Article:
Recast | Update: Climate Justice and Resilience speaker series: Winter events

From: “Hastings, Rachel” <>
Date: Thursday, January 21, 2021 at 4:29 PM
To: All Staff & Faculty DL <>

Hello Colleagues,

I’m writing to remind/inform you of our upcoming Climate Justice and Resilience events.  These events are open to the public as Zoom webinars, and will later be made available as recordings. Faculty member Ruth Hayes will give our first lecture of the quarter on Monday of Week 4 at 10:00 on “Eco-Media; the Environmental Footprint of Media and the Myth of the Cloud.”  

Please also note one date change: the Sámi panel has been postponed until Saturday, February 6th, coinciding with Sámi National Day. See below for details of these and later events this quarter.

Next week:

Monday, January 25th (10-11:15): Evergreen faculty Ruth Hayes will be speaking about “Eco-Media; the Environmental Footprint of Media and the Myth of the Cloud,” hosted by Mediaworks (Laurie Meeker & Ruth Hayes). Ruth Hayes is a member of the faculty in animation at The Evergreen State College, teaching animation theory and practice in broadly interdisciplinary contexts. Her creative research involves animated experiments in film, video and digital media as well as flipbooks and other pre-cinema formats. Ruth earned her MFA in Experimental Animation at California Institute of the Arts, and her BA in Visual and Environmental Studies at Harvard College. This event will be hosted as a Zoom webinar at

Later Winter quarter events (details and zoom links will be hosted at the Climate Justice and Resilience website):

Saturday, February 6th (10 a.m. to about 1:15): Ellen Marie Jensen, Ph.D. will visit “Climate Change & Colonization in the Arctic: Who are the Sámi?” (hosted by Marja Eloheimo) as guest moderator of a panel discussion and conversation with seven Indigenous Sámi climate change experts in Sápmi. Dr. Jensen is both Sámi from Finnmark Province and American from Minneapolis, Minnesota. She earned her Ph.D. in Social Sciences and Humanities from University of Tromsø (UiT) – Arctic University of Norway in 2019 with the study Diasporic Indigeneity and Storytelling Across Media: A Case Study of Narratives of Early Twentieth Century Sámi Immigrant Women, and is editor of What We Believe In. Jensen also holds a Masters in Indigenous Studies and English Literature from the University of Tromsø. Her scholarship broadly addresses Sámi and Indigenous studies, feminist/gender studies, and migration. Currently, she is a guest researcher at the UiT Centre for Women’s and Gender Research. The anticipated topic of the panel discussion is “Sámi Perspectives on Green Colonialism: Responses to Climate Change.”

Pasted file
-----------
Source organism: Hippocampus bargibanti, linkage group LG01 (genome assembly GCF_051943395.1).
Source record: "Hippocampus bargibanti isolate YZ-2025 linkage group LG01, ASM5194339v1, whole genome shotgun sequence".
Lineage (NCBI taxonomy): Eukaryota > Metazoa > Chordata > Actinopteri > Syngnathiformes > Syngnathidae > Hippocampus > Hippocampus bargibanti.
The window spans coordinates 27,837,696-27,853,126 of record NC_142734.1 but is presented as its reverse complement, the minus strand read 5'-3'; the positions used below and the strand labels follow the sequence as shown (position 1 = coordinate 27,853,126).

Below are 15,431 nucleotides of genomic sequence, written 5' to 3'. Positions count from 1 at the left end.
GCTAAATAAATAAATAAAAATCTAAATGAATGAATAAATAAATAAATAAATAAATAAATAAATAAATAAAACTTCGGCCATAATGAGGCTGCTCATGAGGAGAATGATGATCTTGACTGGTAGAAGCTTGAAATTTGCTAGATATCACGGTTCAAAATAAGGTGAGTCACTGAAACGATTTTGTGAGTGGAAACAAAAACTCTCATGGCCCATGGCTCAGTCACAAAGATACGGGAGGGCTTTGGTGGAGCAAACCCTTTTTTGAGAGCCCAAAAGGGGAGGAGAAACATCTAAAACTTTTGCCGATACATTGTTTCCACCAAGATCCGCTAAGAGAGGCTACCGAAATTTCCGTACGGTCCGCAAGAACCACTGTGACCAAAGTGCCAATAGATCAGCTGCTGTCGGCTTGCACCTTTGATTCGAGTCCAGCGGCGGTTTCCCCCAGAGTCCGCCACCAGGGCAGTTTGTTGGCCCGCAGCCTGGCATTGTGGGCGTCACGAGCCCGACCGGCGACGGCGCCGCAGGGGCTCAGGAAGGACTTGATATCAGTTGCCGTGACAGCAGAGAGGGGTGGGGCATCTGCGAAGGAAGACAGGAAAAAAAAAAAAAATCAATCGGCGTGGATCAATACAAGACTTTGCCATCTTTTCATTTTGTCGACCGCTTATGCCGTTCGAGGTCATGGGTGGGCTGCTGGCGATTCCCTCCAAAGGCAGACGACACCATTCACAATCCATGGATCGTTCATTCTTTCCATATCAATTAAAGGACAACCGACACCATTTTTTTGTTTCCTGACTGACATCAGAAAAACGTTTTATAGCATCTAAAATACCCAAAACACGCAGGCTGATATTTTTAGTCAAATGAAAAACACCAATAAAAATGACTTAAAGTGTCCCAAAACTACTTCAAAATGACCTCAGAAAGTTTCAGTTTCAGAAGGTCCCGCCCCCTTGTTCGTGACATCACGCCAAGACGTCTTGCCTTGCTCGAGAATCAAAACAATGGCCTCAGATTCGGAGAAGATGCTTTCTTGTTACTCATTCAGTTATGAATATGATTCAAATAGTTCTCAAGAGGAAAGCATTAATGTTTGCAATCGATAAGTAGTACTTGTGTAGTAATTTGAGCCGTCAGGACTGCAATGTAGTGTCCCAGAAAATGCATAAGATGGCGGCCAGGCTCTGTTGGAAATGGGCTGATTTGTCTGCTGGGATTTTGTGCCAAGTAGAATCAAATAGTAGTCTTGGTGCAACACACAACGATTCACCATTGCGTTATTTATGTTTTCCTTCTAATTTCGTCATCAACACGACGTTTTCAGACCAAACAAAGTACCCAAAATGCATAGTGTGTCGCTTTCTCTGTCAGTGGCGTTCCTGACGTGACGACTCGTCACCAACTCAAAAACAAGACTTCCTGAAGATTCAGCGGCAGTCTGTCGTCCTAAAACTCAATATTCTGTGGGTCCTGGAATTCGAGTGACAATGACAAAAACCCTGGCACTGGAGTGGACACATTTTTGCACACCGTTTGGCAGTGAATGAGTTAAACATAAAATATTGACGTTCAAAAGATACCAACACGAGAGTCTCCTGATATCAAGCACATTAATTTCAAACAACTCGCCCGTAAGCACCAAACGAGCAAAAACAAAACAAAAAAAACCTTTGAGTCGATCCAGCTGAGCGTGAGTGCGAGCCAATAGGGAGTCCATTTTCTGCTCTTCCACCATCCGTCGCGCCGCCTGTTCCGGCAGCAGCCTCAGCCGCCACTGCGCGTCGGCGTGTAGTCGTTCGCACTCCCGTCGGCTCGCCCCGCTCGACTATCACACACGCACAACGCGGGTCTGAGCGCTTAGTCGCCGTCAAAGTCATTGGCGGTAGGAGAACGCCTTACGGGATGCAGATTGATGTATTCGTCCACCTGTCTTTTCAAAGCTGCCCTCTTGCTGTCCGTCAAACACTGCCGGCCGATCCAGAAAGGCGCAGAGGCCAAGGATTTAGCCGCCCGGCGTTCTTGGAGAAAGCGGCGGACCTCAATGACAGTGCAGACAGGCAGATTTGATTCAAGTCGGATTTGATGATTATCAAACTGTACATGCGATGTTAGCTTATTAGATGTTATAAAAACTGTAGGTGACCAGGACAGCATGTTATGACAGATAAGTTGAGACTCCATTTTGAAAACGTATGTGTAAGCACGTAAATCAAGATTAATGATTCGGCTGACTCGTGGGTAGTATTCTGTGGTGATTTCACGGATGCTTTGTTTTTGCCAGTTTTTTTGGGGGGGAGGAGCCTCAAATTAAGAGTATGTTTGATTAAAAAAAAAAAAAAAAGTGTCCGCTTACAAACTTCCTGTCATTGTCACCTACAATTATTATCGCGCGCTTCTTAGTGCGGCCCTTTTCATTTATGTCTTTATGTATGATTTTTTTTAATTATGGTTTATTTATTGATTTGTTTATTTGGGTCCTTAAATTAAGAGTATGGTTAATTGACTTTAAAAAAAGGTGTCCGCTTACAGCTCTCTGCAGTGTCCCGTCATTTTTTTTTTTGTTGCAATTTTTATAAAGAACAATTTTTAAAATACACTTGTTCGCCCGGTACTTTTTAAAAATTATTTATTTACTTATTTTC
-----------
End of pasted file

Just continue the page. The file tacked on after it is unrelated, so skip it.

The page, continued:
Monday, February 8th (12-1:30): Professor John Bolte, of the Oregon State University (OSU) College of Agricultural Sciences, will be speaking about modeling wildfire in Oregon, hosted by Computer Science Foundations (Richard Weiss and Gordon Gul). Dr. Bolte is head of the Biological and Ecological Engineering Department at OSU. His research areas include mathematical modeling and simulation coupled human/natural systems, agricultural systems, water supply and water use, community wildfire planning, climate adaptation, costal processes, influence network analysis and community resilience.